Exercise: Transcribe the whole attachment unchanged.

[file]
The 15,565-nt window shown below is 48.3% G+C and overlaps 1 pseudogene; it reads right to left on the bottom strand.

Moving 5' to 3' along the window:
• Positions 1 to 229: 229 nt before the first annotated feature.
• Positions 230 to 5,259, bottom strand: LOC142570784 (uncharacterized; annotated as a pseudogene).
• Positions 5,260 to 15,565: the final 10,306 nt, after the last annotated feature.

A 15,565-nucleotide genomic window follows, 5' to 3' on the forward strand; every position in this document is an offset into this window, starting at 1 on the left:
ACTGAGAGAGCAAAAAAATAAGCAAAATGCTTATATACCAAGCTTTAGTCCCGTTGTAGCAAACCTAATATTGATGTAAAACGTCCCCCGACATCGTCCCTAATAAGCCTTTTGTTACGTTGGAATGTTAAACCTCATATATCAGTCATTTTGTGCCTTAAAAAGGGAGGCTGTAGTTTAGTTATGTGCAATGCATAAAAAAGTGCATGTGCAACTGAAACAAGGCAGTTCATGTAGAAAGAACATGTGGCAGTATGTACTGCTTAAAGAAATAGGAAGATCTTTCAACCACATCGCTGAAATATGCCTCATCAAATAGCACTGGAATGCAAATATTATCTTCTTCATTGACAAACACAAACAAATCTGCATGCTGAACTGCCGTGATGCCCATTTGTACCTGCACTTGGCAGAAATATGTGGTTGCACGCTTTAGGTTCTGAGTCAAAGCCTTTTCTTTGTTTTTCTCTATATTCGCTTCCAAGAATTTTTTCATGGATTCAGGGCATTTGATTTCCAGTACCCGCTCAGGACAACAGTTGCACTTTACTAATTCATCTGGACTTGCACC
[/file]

The 15,565-nt window shown below is 48.3% G+C and overlaps 1 pseudogene; it reads right to left on the bottom strand.

Moving 5' to 3' along the window:
• Positions 1 to 229: 229 nt before the first annotated feature.
• Positions 230 to 5,259, bottom strand: LOC142570784 (uncharacterized; annotated as a pseudogene).
• Positions 5,260 to 15,565: the final 10,306 nt, after the last annotated feature.

A 15,565-nucleotide genomic window follows, 5' to 3' on the forward strand; every position in this document is an offset into this window, starting at 1 on the left:
ACTGAGAGAGCAAAAAAATAAGCAAAATGCTTATATACCAAGCTTTAGTCCCGTTGTAGCAAACCTAATATTGATGTAAAACGTCCCCCGACATCGTCCCTAATAAGCCTTTTGTTACGTTGGAATGTTAAACCTCATATATCAGTCATTTTGTGCCTTAAAAAGGGAGGCTGTAGTTTAGTTATGTGCAATGCATAAAAAAGTGCATGTGCAACTGAAACAAGGCAGTTCATGTAGAAAGAACATGTGGCAGTATGTACTGCTTAAAGAAATAGGAAGATCTTTCAACCACATCGCTGAAATATGCCTCATCAAATAGCACTGGAATGCAAATATTATCTTCTTCATTGACAAACACAAACAAATCTGCATGCTGAACTGCCGTGATGCCCATTTGTACCTGCACTTGGCAGAAATATGTGGTTGCACGCTTTAGGTTCTGAGTCAAAGCCTTTTCTTTGTTTTTCTCTATATTCGCTTCCAAGAATTTTTTCATGGATTCAGGGCATTTGATTTCCAGTACCCGCTCAGGACAACAGTTGCACTTTACTAATTCATCTGGACTTGCACC